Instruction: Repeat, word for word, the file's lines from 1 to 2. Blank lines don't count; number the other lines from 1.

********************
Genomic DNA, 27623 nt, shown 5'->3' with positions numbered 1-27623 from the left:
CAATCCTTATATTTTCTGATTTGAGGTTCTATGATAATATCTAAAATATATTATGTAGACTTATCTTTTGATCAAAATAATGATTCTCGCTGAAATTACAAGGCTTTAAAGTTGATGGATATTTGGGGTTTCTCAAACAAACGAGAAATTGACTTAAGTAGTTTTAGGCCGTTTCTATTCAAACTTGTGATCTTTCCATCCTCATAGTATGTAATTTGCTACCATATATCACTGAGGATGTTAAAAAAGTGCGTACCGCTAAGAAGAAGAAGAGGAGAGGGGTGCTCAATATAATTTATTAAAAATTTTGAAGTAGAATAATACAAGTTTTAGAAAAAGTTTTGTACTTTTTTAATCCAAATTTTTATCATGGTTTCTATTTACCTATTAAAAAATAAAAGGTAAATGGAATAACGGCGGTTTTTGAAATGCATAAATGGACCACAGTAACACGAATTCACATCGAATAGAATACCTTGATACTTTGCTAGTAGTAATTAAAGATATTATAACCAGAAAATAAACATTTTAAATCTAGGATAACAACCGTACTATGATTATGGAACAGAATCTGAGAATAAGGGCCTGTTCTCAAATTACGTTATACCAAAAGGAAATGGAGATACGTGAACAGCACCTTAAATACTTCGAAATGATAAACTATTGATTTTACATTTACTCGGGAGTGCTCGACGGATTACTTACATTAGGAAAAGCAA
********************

Genomic DNA, 27623 nt, shown 5'->3' with positions numbered 1-27623 from the left:
CAATCCTTATATTTTCTGATTTGAGGTTCTATGATAATATCTAAAATATATTATGTAGACTTATCTTTTGATCAAAATAATGATTCTCGCTGAAATTACAAGGCTTTAAAGTTGATGGATATTTGGGGTTTCTCAAACAAACGAGAAATTGACTTAAGTAGTTTTAGGCCGTTTCTATTCAAACTTGTGATCTTTCCATCCTCATAGTATGTAATTTGCTACCATATATCACTGAGGATGTTAAAAAAGTGCGTACCGCTAAGAAGAAGAAGAGGAGAGGGGTGCTCAATATAATTTATTAAAAATTTTGAAGTAGAATAATACAAGTTTTAGAAAAAGTTTTGTACTTTTTTAATCCAAATTTTTATCATGGTTTCTATTTACCTATTAAAAAATAAAAGGTAAATGGAATAACGGCGGTTTTTGAAATGCATAAATGGACCACAGTAACACGAATTCACATCGAATAGAATACCTTGATACTTTGCTAGTAGTAATTAAAGATATTATAACCAGAAAATAAACATTTTAAATCTAGGATAACAACCGTACTATGATTATGGAACAGAATCTGAGAATAAGGGCCTGTTCTCAAATTACGTTATACCAAAAGGAAATGGAGATACGTGAACAGCACCTTAAATACTTCGAAATGATAAACTATTGATTTTACATTTACTCGGGAGTGCTCGACGGATTACTTACATTAGGAAAAGCAA